Oh, so you say YOU can cook the perfect Cheese Steak Sandwich and you can make yours lower in sodium than traditional recipes too? Good for you and I’d love to try your recipe (please share your recipe with me), but I’m going to be pretty bold and pompous here when I tell you that I’m pretty certain that yours can’t cook as evenly and perfectly as mine. Don’t get mad. It’s not you, it’s me and my new magical cookware that cooks perfectly and evenly every time, even without my help.

Cheese Steak in Soapstone Cookware

Perfectly sautéed steak patties, red onions, bell peppers, and fresh mushrooms, all covered in melted cheese in one beautiful soapstone pan from UncommonGoods that’s easy to clean up and cooks effortlessly and evenly every single time. You see, these pans give family meals an Old World upgrade with their handcrafted beauty (as in, they’re so pretty, I leave them on my countertop as decorations when I’m not using them). Highlighted with hammered copper handles, this soapstone design serves as a timeless oven (or stove top) to table essential. Soapstone emits no odor and is able to withstand temperatures of up to 1832ºF (you never cook that high, no need to look that up), making it a versatile addition to your cooking arsenal. I’m in love and I don’t care who knows (Elf reference intended…it’s always Christmas here)!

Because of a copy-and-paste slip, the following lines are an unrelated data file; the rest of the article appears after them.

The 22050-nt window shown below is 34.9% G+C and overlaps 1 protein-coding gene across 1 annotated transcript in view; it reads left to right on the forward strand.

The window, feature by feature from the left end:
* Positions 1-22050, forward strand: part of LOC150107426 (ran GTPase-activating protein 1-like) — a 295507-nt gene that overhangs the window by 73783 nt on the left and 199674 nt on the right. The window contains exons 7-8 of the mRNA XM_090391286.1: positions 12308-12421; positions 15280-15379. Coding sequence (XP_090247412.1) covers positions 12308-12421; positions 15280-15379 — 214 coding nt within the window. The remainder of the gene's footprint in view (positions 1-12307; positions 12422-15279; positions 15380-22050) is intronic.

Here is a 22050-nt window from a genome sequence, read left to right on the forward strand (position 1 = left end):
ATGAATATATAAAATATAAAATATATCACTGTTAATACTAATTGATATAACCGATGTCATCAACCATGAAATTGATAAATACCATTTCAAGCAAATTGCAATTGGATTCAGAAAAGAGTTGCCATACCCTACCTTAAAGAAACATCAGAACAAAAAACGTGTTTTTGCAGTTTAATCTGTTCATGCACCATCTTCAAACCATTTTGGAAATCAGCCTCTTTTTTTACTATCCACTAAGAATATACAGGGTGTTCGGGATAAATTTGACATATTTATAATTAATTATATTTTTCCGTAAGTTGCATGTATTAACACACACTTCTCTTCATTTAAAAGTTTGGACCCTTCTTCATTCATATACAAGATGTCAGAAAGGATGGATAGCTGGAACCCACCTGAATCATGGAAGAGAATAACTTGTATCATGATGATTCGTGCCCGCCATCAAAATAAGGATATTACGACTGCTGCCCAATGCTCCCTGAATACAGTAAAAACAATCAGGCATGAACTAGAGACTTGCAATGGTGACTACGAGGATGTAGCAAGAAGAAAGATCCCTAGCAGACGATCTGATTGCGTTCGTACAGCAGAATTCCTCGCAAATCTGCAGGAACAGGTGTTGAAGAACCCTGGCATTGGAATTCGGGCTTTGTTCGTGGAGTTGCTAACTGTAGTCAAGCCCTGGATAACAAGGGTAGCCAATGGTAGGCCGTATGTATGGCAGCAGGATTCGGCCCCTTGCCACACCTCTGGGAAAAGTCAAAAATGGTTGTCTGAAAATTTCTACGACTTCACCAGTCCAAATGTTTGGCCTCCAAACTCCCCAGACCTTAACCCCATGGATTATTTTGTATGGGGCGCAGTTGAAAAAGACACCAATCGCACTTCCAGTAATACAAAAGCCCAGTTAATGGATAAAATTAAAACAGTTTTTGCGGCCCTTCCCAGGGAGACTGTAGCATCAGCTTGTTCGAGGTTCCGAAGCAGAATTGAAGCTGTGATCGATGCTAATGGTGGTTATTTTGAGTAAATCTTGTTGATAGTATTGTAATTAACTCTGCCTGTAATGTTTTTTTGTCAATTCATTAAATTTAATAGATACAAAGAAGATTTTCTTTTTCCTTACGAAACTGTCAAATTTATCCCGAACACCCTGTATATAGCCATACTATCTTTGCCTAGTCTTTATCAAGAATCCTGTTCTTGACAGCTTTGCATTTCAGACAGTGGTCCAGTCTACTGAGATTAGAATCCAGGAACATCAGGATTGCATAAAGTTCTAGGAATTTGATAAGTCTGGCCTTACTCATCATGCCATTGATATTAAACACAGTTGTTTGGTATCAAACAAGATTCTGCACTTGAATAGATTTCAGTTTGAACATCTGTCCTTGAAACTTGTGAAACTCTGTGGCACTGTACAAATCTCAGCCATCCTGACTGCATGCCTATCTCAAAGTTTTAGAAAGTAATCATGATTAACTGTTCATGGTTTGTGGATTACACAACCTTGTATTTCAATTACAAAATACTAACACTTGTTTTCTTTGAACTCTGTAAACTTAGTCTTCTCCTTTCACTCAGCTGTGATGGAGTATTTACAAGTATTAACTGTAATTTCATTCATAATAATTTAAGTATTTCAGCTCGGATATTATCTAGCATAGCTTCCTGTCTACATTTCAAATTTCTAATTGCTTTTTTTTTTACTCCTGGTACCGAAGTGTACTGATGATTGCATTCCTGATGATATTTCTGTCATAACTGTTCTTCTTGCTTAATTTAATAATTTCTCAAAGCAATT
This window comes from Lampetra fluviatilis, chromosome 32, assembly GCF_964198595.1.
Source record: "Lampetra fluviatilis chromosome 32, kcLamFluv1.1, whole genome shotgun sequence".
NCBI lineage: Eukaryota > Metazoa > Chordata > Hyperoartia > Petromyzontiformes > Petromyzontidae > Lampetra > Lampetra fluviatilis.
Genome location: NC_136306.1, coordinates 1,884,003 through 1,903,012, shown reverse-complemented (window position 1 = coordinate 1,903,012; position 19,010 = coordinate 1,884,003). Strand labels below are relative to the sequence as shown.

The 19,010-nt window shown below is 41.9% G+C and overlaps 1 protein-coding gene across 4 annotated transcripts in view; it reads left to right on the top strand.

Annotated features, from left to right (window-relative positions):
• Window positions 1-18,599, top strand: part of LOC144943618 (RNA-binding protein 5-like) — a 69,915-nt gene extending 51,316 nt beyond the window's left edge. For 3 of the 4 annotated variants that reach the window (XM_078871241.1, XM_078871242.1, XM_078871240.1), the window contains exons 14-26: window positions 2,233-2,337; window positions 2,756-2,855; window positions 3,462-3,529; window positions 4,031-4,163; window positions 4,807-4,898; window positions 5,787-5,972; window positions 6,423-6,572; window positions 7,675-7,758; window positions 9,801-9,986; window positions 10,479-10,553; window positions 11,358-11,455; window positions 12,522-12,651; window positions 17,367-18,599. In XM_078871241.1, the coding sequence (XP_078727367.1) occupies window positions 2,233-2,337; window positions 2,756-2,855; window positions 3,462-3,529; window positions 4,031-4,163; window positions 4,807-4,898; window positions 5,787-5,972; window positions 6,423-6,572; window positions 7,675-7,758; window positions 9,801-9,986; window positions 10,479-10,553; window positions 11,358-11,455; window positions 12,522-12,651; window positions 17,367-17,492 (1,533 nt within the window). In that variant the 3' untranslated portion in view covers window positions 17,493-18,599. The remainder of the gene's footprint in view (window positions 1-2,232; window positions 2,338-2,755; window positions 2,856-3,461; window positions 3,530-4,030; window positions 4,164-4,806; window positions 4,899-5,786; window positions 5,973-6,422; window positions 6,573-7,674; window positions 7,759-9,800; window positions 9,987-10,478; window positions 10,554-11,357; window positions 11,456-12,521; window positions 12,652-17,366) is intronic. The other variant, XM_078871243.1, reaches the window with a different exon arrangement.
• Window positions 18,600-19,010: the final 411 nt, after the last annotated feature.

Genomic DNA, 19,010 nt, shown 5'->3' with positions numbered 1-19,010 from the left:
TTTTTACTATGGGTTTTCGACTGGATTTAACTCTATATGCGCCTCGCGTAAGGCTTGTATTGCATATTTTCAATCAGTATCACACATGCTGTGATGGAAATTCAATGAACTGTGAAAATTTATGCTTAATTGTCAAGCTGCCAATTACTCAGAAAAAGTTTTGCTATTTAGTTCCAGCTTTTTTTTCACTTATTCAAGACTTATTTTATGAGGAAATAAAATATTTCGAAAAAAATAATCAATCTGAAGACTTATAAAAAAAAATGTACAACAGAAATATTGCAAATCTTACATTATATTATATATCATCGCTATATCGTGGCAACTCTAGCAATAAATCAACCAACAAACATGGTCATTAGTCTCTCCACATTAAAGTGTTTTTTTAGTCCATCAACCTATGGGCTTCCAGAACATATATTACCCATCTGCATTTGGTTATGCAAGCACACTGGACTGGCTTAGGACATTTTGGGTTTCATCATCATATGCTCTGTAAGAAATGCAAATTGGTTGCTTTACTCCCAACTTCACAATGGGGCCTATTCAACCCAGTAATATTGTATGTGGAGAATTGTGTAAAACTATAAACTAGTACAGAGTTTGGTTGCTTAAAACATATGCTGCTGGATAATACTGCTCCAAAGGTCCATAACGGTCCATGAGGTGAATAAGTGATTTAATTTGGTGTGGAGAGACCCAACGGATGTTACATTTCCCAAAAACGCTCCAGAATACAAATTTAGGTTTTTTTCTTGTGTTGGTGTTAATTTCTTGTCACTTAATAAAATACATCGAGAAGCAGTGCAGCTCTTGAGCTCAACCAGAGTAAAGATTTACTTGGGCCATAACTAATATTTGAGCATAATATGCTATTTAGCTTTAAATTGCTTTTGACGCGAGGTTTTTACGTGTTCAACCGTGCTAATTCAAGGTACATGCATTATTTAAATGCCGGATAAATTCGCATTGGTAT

Now, before I leave you with your drooling, I know you can Google soapstone cookware (YOU NEED THIS STUFF) and find it a little bit cheaper than my set (yes, I have a set…don’t hate), but there are reasons why I associate myself with certain brands and I do my homework so you don’t have to. Don’t buy from those other guys (PLEASE?!?!) because UncommonGoods is committed to offering you a creative and exciting merchandise assortment (they have SO much stuff) and are working with their suppliers – from artists to small manufacturers – to make their products in a more socially and environmentally responsible manner. AND they have a Better to Give Program that they started in 2001, which allows you to select a non-profit organization to receive a $1 donation from them at checkout. You’re welcome.